ISSN 0439-755X
CN 11-1911/B
主办:中国心理学会
   中国科学院心理研究所
出版:科学出版社

心理学报 ›› 2019, Vol. 51 ›› Issue (5): 571-583.doi: 10.3724/SP.J.1041.2019.00571

• 研究报告 • 上一篇    下一篇

第三方惩罚的神经机制:来自经颅直流电刺激的证据

殷西乐1,2,李建标3,4(),陈思宇1,刘晓丽4,郝洁5()   

  1. 1 浙江工商大学工商管理学院
    2 浙江工商大学浙商研究院
    3 浙江工商大学MBA学院, 杭州 310018
    4 南开大学泽尔滕实验室, 南开大学滨海学院, 天津 300071
    5 浙江工商大学财务与会计学院, 杭州 310018
  • 收稿日期:2018-08-10 出版日期:2019-05-25 发布日期:2019-03-20
  • 通讯作者: 李建标,郝洁 E-mail:biaojl@126.com;haojie@mail.zjgsu.edu.cn
  • 基金资助:
    浙江省高校人文社会科学重点研究基地(浙江工商大学工商管理学科)(JYTgs20181107);国家自然科学基金(71673152)

Neural mechanisms of third-party punishment: Evidence from transcranial direct current stimulation

YIN Xile1,2,LI Jianbiao3,4(),CHEN Siyu1,LIU Xiaoli4,HAO Jie5()   

  1. 1 School of Business Administration, Zhejiang Gongshang University, Hangzhou 310018, China
    2 Zheshang Research Institute, Zhejiang Gongshang University, Hangzhou 310018, China
    3 MBA School, Zhejiang Gongshang University, Hangzhou 310018, China
    4 Selten Laboratory, Binhai College, Nankai University, Tianjin 300071, China
    5 School of Accounting, Zhejiang Gongshang University, Hangzhou 310018, China
  • Received:2018-08-10 Online:2019-05-25 Published:2019-03-20
  • Contact: Jianbiao LI,Jie HAO E-mail:biaojl@126.com;haojie@mail.zjgsu.edu.cn

摘要:

第三方惩罚既是社会规范在群体得以维系的基石, 也是个体维护社会规范的体现。当前关注社会规范的神经研究大多基于第二方惩罚的独裁者或最后通牒实验框架, 缺乏对第三方维护社会规范过程中相关脑区活动的探索, 对这一过程的内在神经机制也不清楚。本文基于第三方惩罚的独裁者博弈框架, 对右侧背外侧前额叶区域(DLPFC)进行不同极性的经颅直流电刺激(tDCS), 同时依据第三方是否需要为其惩罚付出成本设计了零成本和有成本两个实验任务。结果发现, 第三方在零成本任务的情绪反应和惩罚显著受到tDCS设置的影响, 且阴极刺激显著提升了第三方的惩罚值, 这表明情绪机制对第三方惩罚有着重要影响。另外, 第三方在零成本和有成本任务中的惩罚差异在不同tDCS设置之间也存在显著差异, 这与第三方惩罚还受到自利机制影响的观点相符。本文率先为右侧DLPFC活动影响第三方惩罚提供了神经层面的证据, 且支持了第三方对社会规范的遵从与其负性情绪反应和自利加工密切相关的机制解释。

关键词: 社会规范, 第三方惩罚, 背外侧前额叶, 经颅直流电刺激, 情绪

Abstract:

The social order of human societies is largely maintained by social norms. However, we still know little about the cognitive and emotional foundations that shape social norms, which makes it difficult, if not impossible, to understand how social norms are developed and maintained. Prior neural studies, which mainly perform second-party punishment based on the ultimatum framework, rarely explore the relevant brain areas as well as the neural mechanisms of third-party punishment driven by social norms. In the current study, we provide evidences that support the influences of two types of mechanisms (i.e., negative emotions and self-interest mechanisms) on social norms compliance of third parties at opposite directions. Meanwhile, right dorsolateral prefrontal area (DLPFC) is found to play a crucial role in this process.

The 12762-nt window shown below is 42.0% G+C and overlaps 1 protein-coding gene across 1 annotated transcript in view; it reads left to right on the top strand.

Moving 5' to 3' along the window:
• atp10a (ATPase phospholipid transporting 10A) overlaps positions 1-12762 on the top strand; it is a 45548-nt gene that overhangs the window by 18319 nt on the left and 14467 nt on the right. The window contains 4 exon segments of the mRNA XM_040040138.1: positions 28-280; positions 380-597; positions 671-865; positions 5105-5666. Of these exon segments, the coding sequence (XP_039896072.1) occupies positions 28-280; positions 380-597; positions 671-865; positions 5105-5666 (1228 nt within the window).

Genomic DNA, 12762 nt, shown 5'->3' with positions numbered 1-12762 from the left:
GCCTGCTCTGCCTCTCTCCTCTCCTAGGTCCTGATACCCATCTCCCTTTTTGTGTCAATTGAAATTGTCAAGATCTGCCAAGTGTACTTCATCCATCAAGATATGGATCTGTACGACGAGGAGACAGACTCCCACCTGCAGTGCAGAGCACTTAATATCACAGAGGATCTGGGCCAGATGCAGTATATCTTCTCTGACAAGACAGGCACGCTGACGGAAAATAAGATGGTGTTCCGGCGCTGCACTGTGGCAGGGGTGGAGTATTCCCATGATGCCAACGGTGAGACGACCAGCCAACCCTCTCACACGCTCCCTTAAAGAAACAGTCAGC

In this study, we used transcranial direct current stimulation (tDCS) to investigate whether increasing or decreasing right DLPFC excitability influenced third-party punishment in a dictator game. Following an experimental design of “between-subject (tDCS treatments: anodal, cathodal, sham) × within-subject (cost of punishment treatments: without cost, with cost)”, ninety participants were first randomly assigned to receive anodal, cathodal, or sham stimulation in 15 minutes. They then performed two dictator game tasks as third parties. In Task Ⅰ (without cost) participants did not need to carry any costs for their punishment (none-cost task), while in Task Ⅱ (with cost) they were required to pay for their punishment actions.
The results are given as follows. We first performed repeated measured ANOVA and one-way ANOVA to examine the effect of tDCS treatment (anodal, cathodal and sham) on emotion response. We found a significant main effect of tDCS on emotion response. Meanwhile, post-hoc analysis (SNK) showed that anodal stimulation decreased negative emotions while cathodal stimulation enhanced negative emotions. Second, the results of repeated measured ANOVA and one-way ANOVA showed a significant main effect of tDCS on punishment in the none-cost Task Ⅰ, and post-hoc analysis (SNK) showed that cathodal stimulation significantly increased punishment while the effect of anodal stimulation was insignificant. Third, we also conducted repeated measured ANOVA and one-way ANOVA to test whether the difference of the punishment between the two tasks was affected by tDCS treatments. We found that the main effect of tDCS was significant. Moreover, post-hoc analysis (SNK) showed that the difference of punishment between the two tasks was significantly higher for cathodal stimulation than for sham stimulation, while the difference of punishment between the two tasks for anodal stimulation was insignificant compared to that of sham stimulation.
The present study provides one of the first neural evidences for the role of right DLPFC in third-parties’ social norms compliance. The results indicate that DLPFC, by affecting the processes of negative emotions and self-interest, is an important brain area of social norms compliance. When third parties face violations of social norms, their brains first release negative emotions that drive third parties to punish violators. Further, if third parties need to pay for their compliance with social norms, their rational goals about self-interest weaken negative emotional impulses. Finally, the compliance with social norms depends on the trade-offs between negative emotions and self-interest mechanisms.

Key words: social norms, third-party punishment, dorsolateral prefrontal cortex (DLPFC), transcranial direct current stimulation (tDCS), emotion

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